I missed the memo about tribes, keyboards, and Parenthood.
So, in my last post, I made a pretty unapologetic pronouncement of my own opinions about vaccinations…and over on my personal Facebook page, it created a little skirmish in what is tiresomely, but accurately described as, The Mommy Wars.
I wasn’t entirely surprised, but I was a little sad, by how it went down.
Given my own feelings about vaccinations, I’ll admit I felt a twinge of smug when I first read this headline: Once A Vaccine Skeptic, This Mom Changed Her Mind. But once I read the story, my heart broke for this mom. By the cruelest of ironies, her unvaccinated child did have autism. But to me, that wasn’t the sad part of her story. The sad part was that this mom felt, that in ultimately choosing to vaccinate her kids, she would pretty much have to hand in her “crunchy mom” membership card. (And “crunchy mom” is her term…I don’t use it either flatter or denigrate her.)
This reflects part of the experience of modern motherhood, which seems to be increasingly tribal. Instead of just doing what we do as a matter of pragmatism and preference, everything is identity and ideology. We encamp with parents who think like we do. We strap on our baby carriers like body armor and wave our cloth diapers like battle flags. The folly of this was illustrated hilariously and very effectively in this brilliant Similac commercial which showed the various factions getting ready to rumble, until they get a reminder of about what’s really important.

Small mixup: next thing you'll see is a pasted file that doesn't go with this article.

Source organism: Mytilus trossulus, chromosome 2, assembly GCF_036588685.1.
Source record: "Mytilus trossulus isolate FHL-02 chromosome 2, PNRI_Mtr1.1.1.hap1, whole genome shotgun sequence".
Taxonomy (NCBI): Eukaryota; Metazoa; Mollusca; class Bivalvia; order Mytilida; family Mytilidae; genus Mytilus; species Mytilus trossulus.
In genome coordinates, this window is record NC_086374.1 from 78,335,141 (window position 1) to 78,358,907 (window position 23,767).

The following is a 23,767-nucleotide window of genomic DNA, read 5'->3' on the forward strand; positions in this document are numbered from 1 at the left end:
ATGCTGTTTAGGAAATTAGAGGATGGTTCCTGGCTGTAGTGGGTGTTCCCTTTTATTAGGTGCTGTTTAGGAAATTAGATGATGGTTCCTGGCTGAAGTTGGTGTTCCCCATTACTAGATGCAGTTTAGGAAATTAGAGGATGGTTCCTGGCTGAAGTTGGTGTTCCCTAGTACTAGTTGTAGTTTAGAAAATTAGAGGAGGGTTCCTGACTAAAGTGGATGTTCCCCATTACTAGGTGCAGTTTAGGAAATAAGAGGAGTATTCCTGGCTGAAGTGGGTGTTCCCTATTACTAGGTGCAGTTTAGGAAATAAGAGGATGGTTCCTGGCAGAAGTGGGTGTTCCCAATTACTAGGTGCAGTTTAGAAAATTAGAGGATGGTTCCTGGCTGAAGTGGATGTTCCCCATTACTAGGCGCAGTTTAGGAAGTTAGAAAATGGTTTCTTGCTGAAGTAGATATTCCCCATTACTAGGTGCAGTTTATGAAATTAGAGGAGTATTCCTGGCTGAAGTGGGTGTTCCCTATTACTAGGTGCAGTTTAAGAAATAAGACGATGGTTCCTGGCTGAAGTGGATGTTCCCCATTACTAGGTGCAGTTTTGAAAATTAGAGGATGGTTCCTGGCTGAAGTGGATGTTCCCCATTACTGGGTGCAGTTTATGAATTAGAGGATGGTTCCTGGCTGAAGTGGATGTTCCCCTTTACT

I suppose parents have been judging other parents since we came down from the trees. Most parents I know would say that raising their kids is the most important thing they’re doing and thus it’s natural to get invested in believing that our own parenting choices are right, and if I’m right, then someone who’s doing things differently from me must be wrong. But before the interwebs, all we could do was have coffee klatches and just occasionally gossip about that mom, the one who’s doing everything wrong. But now, with social media in its many forms, parenting has become a 24-hour-news cycle with everything and everybody up for discussion.
Make no mistake, I’m no Luddite who wishes we could go back to the dark ages before the internet. Having such easy access to so much information and communication is mostly a blessing. Mostly. The dark side, of course, is that emojis, though adorable, are no substitute for hearing the tone of someone’s voice, the look in their eyes, and the millions of other little cues that really help us understand each other when we’re talking face to face. Things get lost in translation, and then worse, we tend to get emboldened by the experience of communicating online, and that’s when stuff can really get ugly.
To take a break from the noise and confusion of real parenthood, may I suggest….Parenthood. I’m not sure if it was that outdoor dining room, or maybe it was my insane pencil skirt envy for Julia Braverman, but I really loved Parenthood and really mourned its recent finale. It was a weekly retreat into relationships that seemed very warm and very real. And that’s not to say everything was always rosy in that world…far from it. The show has a very high Kleenex quotient, that’s for sure. If you haven’t watched Parenthood it is definitely binge-watch worthy.
And even if you’re not on Team Braverman, when it comes to this parenting thing, we’re all in the same tribe. Memo received.